Rev. Erik Swanson, Westhope Presbyterian

Rev. Derek Engfelt, Immanuel Lutheran

Fr. Gary Thomas, Sacred Heart Catholic

Rev. Arvin Engelson, Saratoga Federated

Rev. Sara Pearson, Prince of Peace Lutheran

Rev. Nathan Winterhof, Prince of Peace Lutheran

Rev. Channing Smith, St. Andrews Episcopal

Manny Cappello, Mayor of Saratoga

Rabbi Philip Ohriner, Congregation Beth David

Dr. Imtiaz Qureshi, West Valley Muslim Association

Fr. Robert McKay, Sacred Heart Catholic


Ten Years!

We celebrate all God continues to do among us here, and for Pastor Erik, who has led us with such care and faithfulness these last ten years. We are blessed and inspired to live more deeply into our lives with Christ, and for our pastor who holds a gracious place for us to be able to find our belovedness again week after week. We are grateful for the reminder, as we so easily forget.



On the last Sunday of the season of Advent, the Shepherd’s candle was lit. It was the candle of Love, following the lighting of the candles of Hope, Peace, and Joy in the prior weeks. We were invited to come forward and light candles, naming places in our lives where we have noticed love as we added our candle to the sand tray. It was a beautiful way to prepare for Christmas.


Many thank yous for all those turkeys for Monroe Middle School!

And we are thankful for all the work that was done this afternoon. One particularly impressive (and rather heartstopping) feat: Ed and Erik carrying a couch down from the sound room, finding it wouldn’t fit through the door at the bottom of the stairs, then deciding it should go *over* the wall instead…well, just look at the pictures. Problem-solving and teamwork at its finest!


Loss is never easy. It sure helps to have a faith community who walks together through those fragile times, with prayers, shared tears, gentle listening, strong shoulders, and comforting hugs. We will miss Ann Campbell, are sad with Marion at the loss of her brother Bill, and with Susan as she grieves her father.

Blessing Jim and Portia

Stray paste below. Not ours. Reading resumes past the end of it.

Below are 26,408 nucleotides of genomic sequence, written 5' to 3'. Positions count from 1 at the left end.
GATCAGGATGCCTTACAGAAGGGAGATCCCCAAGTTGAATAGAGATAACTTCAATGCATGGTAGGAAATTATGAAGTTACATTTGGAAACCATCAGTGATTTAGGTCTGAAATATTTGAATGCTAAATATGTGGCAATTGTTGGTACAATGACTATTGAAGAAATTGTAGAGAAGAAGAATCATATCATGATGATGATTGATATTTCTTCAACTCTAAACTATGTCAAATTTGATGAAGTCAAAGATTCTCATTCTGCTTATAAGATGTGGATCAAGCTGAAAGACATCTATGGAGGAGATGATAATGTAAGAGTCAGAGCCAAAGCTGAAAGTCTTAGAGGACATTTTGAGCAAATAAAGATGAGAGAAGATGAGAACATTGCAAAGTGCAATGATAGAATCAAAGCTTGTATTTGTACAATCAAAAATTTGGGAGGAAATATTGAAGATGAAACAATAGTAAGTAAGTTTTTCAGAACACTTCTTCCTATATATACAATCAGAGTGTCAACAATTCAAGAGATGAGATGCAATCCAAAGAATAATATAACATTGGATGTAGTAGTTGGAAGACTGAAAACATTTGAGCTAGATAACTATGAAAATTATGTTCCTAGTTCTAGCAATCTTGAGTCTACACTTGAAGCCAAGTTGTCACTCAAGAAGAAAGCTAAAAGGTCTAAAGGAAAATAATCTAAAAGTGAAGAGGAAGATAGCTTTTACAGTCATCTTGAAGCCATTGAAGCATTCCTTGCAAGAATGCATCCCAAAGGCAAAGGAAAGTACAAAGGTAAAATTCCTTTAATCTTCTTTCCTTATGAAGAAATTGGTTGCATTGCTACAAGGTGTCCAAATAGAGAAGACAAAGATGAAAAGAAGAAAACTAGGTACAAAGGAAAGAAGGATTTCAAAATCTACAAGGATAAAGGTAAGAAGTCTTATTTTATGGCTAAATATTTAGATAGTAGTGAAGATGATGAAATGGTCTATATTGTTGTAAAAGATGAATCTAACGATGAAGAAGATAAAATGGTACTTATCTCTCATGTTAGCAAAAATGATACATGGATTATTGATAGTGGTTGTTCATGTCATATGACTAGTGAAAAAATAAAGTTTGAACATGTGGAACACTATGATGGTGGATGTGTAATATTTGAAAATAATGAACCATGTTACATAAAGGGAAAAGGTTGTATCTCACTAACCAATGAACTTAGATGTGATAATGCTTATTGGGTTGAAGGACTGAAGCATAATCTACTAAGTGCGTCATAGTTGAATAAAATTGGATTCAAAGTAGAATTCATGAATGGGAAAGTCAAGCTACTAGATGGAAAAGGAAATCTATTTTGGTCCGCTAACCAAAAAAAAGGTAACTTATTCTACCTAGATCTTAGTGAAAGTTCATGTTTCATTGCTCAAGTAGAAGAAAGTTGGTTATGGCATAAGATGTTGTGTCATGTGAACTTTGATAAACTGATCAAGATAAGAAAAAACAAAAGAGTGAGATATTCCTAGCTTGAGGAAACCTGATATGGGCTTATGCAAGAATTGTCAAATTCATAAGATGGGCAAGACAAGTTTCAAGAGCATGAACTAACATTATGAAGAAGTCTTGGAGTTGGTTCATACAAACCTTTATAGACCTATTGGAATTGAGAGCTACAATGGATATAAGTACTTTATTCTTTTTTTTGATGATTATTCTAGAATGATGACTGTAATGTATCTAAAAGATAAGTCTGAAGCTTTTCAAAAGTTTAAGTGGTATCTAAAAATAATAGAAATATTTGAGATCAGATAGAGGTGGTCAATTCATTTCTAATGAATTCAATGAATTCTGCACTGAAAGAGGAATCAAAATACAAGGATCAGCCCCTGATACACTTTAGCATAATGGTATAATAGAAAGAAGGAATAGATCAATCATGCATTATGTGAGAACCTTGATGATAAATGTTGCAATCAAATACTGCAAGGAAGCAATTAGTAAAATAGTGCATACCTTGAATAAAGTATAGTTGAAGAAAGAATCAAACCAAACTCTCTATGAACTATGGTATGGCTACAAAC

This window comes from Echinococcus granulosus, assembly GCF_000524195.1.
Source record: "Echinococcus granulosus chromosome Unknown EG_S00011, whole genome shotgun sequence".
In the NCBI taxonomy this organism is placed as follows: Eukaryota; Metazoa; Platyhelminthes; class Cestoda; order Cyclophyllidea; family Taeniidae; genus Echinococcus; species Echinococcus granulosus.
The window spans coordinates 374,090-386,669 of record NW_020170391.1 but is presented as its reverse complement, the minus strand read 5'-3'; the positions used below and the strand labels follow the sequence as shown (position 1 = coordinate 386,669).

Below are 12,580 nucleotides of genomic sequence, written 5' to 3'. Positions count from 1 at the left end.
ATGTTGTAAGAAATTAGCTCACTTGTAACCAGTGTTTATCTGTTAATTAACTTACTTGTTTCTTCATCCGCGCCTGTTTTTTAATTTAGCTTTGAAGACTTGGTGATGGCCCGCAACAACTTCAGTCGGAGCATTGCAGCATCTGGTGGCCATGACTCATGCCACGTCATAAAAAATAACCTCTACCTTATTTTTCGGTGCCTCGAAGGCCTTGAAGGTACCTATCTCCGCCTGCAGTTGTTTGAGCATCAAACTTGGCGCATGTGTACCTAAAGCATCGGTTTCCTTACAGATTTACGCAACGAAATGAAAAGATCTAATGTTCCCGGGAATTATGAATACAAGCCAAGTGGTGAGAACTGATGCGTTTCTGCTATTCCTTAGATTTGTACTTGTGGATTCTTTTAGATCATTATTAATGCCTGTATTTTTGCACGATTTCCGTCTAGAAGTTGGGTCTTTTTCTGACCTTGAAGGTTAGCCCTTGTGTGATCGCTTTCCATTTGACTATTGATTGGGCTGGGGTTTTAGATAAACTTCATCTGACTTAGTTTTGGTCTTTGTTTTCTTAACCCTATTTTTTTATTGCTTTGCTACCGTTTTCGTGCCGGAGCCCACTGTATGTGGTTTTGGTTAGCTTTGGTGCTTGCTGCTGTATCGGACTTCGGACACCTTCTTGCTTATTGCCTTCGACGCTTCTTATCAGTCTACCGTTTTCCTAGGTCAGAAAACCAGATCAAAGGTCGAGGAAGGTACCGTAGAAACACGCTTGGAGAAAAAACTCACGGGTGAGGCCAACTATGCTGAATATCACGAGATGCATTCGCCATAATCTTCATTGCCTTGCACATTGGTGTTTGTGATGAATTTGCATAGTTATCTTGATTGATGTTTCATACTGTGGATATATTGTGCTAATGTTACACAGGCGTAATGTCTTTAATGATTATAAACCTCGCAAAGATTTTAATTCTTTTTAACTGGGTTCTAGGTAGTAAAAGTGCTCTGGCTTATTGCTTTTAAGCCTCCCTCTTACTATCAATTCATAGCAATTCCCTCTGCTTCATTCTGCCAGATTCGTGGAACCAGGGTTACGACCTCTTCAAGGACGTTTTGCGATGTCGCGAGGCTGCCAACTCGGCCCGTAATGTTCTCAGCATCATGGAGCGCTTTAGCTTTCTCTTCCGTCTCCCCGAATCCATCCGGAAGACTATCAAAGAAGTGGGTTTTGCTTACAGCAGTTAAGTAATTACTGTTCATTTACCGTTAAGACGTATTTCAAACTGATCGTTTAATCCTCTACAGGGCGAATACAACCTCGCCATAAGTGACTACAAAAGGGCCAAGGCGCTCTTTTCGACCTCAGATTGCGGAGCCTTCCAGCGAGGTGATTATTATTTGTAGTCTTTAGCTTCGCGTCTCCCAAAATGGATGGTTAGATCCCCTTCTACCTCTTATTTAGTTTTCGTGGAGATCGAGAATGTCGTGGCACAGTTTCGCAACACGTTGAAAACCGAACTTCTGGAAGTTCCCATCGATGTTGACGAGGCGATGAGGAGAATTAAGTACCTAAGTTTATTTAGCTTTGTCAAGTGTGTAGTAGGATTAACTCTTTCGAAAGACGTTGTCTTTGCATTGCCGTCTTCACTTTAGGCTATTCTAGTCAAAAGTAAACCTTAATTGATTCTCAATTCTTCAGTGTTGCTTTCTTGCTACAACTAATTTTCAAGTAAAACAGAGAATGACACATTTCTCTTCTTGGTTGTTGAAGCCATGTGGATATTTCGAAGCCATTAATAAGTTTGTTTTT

Jim and Portia have been such an integral part of our church family, and we will miss them as they prepare to retire in the Pacific Northwest. Jim’s music and gentle way of making everyone feel welcome, and Portia’s warmth and big beautiful heart for people…they are people who embody the love of God with grace, kindness and joy. We bless them as they step into a new season of life and community.
Portia.Jim2 Portia.Jim.cake

Kick-Off BBQ

Every BBQ needs its masters at the grill – here are ours: Ed and Jay! This last Sunday, we got to enjoy time together, some great weather, a delicious meal, and even playing (or watching) bocce ball. Thank yous to everyone who brought food and helped with setup/cleanup, and Erik for his boundless enthusiasm!





Welcome back, Erik!

fishing spot
Our beloved Pastor Erik has returned from his sabbatical AND has discovered a new favorite spot to fly fish. Can’t you just hear that water? Looks pretty fabulous 🙂 We are happy that his time away and with family was restful and restoring. Pastoring is challenging work that takes a lot of heart. He cares for us so well. This is part of how we can care for him.

We are glad he is back amongst us again. Let’s love him well.

We missed you, Erik!

Thank you, Nan!

Pastor Nan has been leading us so wonderfully while Pastor Erik has been on sabbatical, and this past Sunday was no exception. As part of our response to her sermon, we were invited to think about what gifts we bring to build up a dwelling place for God that we might be a beacon of peace to the world.

Not all the post-its are readable (those pencils in the pews…), so here is a list of what we brought:

More friendships with all!, open heart, prayers and happy thoughts, Christ, my prayers and love for God, listening to another’s hurts and pain, helping people to keep in touch, to see good in everyone and love, better understanding and wisdom, humor, acceptance without judgement, open hearted listener, compassion, faithfulness and friendship, support of others,  generosity, love of others, hospitality, carrying a task to completion, working to keep the temple functioning, creativity, love, transparency, hope, reading scripture, contemplative practices, instruction.

Thank you, Nan (and Rollin, for sharing her with us)!